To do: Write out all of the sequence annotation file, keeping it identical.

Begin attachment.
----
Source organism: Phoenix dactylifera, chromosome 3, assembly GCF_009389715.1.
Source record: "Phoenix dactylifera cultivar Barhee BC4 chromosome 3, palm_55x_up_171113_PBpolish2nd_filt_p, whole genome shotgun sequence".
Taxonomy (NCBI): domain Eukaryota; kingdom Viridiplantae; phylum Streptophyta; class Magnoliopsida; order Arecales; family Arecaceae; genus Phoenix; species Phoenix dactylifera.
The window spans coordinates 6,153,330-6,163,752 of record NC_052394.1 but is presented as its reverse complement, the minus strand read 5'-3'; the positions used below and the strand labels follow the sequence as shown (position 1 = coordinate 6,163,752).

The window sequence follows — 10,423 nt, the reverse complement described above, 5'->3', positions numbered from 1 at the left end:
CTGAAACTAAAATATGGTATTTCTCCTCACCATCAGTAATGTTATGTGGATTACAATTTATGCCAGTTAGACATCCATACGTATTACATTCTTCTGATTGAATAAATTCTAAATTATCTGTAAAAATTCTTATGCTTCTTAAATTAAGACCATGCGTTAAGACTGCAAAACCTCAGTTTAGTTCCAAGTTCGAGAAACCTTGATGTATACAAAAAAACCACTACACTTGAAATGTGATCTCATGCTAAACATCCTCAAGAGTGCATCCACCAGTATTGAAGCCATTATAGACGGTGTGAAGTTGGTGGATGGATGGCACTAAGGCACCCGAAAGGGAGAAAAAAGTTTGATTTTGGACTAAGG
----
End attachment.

Source organism: Phoenix dactylifera, chromosome 3, assembly GCF_009389715.1.
Source record: "Phoenix dactylifera cultivar Barhee BC4 chromosome 3, palm_55x_up_171113_PBpolish2nd_filt_p, whole genome shotgun sequence".
Taxonomy (NCBI): domain Eukaryota; kingdom Viridiplantae; phylum Streptophyta; class Magnoliopsida; order Arecales; family Arecaceae; genus Phoenix; species Phoenix dactylifera.
The window spans coordinates 6,153,330-6,163,752 of record NC_052394.1 but is presented as its reverse complement, the minus strand read 5'-3'; the positions used below and the strand labels follow the sequence as shown (position 1 = coordinate 6,163,752).

The window sequence follows — 10,423 nt, the reverse complement described above, 5'->3', positions numbered from 1 at the left end:
CTGAAACTAAAATATGGTATTTCTCCTCACCATCAGTAATGTTATGTGGATTACAATTTATGCCAGTTAGACATCCATACGTATTACATTCTTCTGATTGAATAAATTCTAAATTATCTGTAAAAATTCTTATGCTTCTTAAATTAAGACCATGCGTTAAGACTGCAAAACCTCAGTTTAGTTCCAAGTTCGAGAAACCTTGATGTATACAAAAAAACCACTACACTTGAAATGTGATCTCATGCTAAACATCCTCAAGAGTGCATCCACCAGTATTGAAGCCATTATAGACGGTGTGAAGTTGGTGGATGGATGGCACTAAGGCACCCGAAAGGGAGAAAAAAGTTTGATTTTGGACTAAGG